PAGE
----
I found the writing style engaging and The Seventh Victim set a good pace with scenes focused on moving the plot forward. Burton created some interesting characters and did a good job of setting up several suspense elements and including the creep factor by giving us some scenes from a killer’s POV (although nothing too graphic). I rather enjoyed the main protagonists, Lara and Beck. I think, ultimately, these two were what kept me reading through to the end. I really wanted to see how they came to the HEA, or even if they would.
The relationship between Lara and Beck had a nice progression. With Beck being the Ranger assigned to the local murders in Austin, he made the connection to Lara and considered his interactions with her as a necessary part of doing the job. Lara held no love for detectives having been put through the proverbial wringer seven years ago. So, their initial interactions were professional, if strained. Over the course of the story, their dynamic began to change. I appreciated the absence of the typical insta-attraction narrative tripe. Instead, as their attraction slowly came into focus, the narrative showed us Beck’s transition from a sense of duty to a sense of protectiveness and Lara coming back to life in her hometown and allowing herself to open up.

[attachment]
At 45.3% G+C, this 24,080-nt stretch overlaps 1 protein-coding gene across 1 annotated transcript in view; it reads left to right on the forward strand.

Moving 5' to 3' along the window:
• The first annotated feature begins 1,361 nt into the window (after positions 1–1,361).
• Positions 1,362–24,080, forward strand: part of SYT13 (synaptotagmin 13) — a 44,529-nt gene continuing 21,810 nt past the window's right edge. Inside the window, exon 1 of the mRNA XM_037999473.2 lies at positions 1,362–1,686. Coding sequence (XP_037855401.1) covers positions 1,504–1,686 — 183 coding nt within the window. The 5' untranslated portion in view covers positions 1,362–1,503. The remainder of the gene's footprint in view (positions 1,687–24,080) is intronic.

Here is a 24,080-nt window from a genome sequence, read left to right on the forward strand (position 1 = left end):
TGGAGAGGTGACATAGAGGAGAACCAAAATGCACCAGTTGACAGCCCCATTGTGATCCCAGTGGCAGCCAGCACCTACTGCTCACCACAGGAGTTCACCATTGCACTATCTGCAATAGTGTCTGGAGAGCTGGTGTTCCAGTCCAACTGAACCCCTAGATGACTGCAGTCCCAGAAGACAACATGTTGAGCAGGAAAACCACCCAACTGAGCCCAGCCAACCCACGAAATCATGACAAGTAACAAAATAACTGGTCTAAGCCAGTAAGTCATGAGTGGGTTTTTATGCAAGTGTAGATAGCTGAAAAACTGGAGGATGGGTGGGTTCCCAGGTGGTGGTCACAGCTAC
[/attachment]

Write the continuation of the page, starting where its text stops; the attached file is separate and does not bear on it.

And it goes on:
One issue with Lara’s characterization was in the discrepancy between how she kept insisting that she could take care of herself when it came to personal protection, but then she didn’t exhibit any actual skills for doing so. Knowing how to rack a shotgun isn’t the same as having self-defense skills, being alert to possible threats and just overall not being stupid when it came to her own personal safety. I thought she stayed in a rather naive bubble of denial considering her history. Beck had the annoying habit of ignoring Lara’s input and taking over a situation. Although it usually had an element of chivalry to it, it was a bit heavy handed at times.